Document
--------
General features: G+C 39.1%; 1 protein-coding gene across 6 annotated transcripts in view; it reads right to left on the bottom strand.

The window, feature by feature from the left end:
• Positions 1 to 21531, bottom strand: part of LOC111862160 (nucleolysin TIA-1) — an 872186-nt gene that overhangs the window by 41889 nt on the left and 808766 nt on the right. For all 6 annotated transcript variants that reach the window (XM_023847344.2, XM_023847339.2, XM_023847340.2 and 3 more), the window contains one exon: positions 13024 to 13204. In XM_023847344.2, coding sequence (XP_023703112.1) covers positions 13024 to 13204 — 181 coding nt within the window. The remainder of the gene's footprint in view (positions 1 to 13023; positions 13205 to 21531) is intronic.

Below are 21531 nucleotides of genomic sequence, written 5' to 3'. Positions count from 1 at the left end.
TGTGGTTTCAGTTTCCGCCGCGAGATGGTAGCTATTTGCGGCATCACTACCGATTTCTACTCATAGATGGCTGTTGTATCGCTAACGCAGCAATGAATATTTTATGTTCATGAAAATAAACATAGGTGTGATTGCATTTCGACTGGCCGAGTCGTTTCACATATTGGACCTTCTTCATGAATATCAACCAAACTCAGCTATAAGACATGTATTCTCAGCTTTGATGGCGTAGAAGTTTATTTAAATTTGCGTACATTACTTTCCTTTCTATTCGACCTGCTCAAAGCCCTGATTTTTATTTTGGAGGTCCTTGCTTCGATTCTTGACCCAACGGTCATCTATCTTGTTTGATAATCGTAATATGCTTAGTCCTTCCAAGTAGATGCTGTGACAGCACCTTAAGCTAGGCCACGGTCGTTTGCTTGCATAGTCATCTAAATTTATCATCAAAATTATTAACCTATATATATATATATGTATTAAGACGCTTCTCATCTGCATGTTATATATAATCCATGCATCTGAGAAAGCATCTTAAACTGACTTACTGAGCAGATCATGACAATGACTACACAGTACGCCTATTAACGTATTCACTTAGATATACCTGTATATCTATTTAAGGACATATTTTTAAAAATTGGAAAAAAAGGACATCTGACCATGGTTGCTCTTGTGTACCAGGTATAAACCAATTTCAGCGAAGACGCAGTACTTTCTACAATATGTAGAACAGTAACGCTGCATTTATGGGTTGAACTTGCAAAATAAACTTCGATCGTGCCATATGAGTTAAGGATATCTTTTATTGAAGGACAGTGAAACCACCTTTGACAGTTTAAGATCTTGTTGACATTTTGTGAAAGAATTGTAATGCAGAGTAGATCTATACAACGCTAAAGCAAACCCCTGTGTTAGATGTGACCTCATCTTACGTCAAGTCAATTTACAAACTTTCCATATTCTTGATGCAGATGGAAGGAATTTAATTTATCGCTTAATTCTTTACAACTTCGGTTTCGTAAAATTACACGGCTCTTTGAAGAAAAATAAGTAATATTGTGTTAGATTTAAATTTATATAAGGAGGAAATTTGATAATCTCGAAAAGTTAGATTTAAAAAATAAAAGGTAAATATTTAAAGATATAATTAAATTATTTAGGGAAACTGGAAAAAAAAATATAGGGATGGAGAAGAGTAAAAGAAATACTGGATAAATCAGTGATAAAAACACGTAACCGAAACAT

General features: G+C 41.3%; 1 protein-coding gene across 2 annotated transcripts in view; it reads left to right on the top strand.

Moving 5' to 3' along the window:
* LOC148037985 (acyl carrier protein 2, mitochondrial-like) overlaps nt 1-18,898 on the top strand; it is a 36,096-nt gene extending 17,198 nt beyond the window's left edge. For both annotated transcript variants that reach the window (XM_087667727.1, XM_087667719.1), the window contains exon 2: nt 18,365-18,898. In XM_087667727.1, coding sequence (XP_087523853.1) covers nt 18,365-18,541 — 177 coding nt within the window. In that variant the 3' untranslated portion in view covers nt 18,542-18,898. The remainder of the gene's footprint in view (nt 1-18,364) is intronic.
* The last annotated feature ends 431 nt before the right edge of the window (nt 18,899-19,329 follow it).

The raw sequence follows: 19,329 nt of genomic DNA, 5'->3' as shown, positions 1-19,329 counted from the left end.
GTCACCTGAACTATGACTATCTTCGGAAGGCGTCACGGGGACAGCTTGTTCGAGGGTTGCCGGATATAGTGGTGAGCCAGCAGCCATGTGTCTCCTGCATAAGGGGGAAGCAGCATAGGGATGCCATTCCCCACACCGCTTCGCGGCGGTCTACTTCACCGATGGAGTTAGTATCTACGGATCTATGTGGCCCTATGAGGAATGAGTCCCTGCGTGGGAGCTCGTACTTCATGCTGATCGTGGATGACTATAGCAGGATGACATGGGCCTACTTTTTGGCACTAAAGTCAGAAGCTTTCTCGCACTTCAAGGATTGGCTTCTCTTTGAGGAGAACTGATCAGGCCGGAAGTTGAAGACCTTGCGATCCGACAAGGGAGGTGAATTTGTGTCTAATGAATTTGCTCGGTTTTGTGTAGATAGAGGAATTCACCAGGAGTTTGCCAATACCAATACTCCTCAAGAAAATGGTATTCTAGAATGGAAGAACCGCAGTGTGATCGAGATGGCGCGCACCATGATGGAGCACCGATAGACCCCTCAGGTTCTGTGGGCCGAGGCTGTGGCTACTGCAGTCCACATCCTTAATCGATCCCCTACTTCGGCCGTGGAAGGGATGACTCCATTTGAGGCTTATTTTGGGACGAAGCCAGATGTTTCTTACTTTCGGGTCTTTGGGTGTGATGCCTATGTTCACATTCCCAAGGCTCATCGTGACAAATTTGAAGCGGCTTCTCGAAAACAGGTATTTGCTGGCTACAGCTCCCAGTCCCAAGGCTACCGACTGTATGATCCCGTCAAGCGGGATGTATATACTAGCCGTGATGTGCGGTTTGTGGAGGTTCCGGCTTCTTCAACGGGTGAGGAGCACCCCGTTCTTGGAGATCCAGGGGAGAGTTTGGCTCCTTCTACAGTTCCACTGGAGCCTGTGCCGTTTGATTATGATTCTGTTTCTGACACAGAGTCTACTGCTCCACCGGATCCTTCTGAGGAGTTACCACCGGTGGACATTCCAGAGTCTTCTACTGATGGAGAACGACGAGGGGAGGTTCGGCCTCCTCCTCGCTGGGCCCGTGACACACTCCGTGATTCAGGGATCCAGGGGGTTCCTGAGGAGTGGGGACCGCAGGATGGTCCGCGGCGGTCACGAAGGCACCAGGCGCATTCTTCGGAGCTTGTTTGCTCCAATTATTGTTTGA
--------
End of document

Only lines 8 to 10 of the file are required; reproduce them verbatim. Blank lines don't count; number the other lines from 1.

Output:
* LOC148037985 (acyl carrier protein 2, mitochondrial-like) overlaps nt 1-18,898 on the top strand; it is a 36,096-nt gene extending 17,198 nt beyond the window's left edge. For both annotated transcript variants that reach the window (XM_087667727.1, XM_087667719.1), the window contains exon 2: nt 18,365-18,898. In XM_087667727.1, coding sequence (XP_087523853.1) covers nt 18,365-18,541 — 177 coding nt within the window. In that variant the 3' untranslated portion in view covers nt 18,542-18,898. The remainder of the gene's footprint in view (nt 1-18,364) is intronic.
* The last annotated feature ends 431 nt before the right edge of the window (nt 18,899-19,329 follow it).

The raw sequence follows: 19,329 nt of genomic DNA, 5'->3' as shown, positions 1-19,329 counted from the left end.